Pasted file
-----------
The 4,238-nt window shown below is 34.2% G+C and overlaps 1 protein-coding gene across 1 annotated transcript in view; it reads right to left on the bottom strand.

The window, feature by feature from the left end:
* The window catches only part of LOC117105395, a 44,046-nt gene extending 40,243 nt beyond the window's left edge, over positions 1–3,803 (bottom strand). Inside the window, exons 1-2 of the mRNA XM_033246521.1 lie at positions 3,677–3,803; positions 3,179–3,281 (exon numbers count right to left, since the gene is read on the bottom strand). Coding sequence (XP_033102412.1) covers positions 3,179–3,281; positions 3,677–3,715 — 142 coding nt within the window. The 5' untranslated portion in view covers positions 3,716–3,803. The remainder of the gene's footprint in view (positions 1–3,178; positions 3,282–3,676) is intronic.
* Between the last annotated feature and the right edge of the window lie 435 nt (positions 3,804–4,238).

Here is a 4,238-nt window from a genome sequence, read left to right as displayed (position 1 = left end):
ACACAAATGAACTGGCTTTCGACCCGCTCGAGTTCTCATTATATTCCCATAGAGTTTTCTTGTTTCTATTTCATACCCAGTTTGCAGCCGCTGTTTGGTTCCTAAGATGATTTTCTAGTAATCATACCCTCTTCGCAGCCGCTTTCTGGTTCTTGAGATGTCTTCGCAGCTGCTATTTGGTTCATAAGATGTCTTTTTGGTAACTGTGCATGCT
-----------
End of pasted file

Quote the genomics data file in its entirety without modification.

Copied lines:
The 4,238-nt window shown below is 34.2% G+C and overlaps 1 protein-coding gene across 1 annotated transcript in view; it reads right to left on the bottom strand.

The window, feature by feature from the left end:
* The window catches only part of LOC117105395, a 44,046-nt gene extending 40,243 nt beyond the window's left edge, over positions 1–3,803 (bottom strand). Inside the window, exons 1-2 of the mRNA XM_033246521.1 lie at positions 3,677–3,803; positions 3,179–3,281 (exon numbers count right to left, since the gene is read on the bottom strand). Coding sequence (XP_033102412.1) covers positions 3,179–3,281; positions 3,677–3,715 — 142 coding nt within the window. The 5' untranslated portion in view covers positions 3,716–3,803. The remainder of the gene's footprint in view (positions 1–3,178; positions 3,282–3,676) is intronic.
* Between the last annotated feature and the right edge of the window lie 435 nt (positions 3,804–4,238).

Here is a 4,238-nt window from a genome sequence, read left to right as displayed (position 1 = left end):
ACACAAATGAACTGGCTTTCGACCCGCTCGAGTTCTCATTATATTCCCATAGAGTTTTCTTGTTTCTATTTCATACCCAGTTTGCAGCCGCTGTTTGGTTCCTAAGATGATTTTCTAGTAATCATACCCTCTTCGCAGCCGCTTTCTGGTTCTTGAGATGTCTTCGCAGCTGCTATTTGGTTCATAAGATGTCTTTTTGGTAACTGTGCATGCT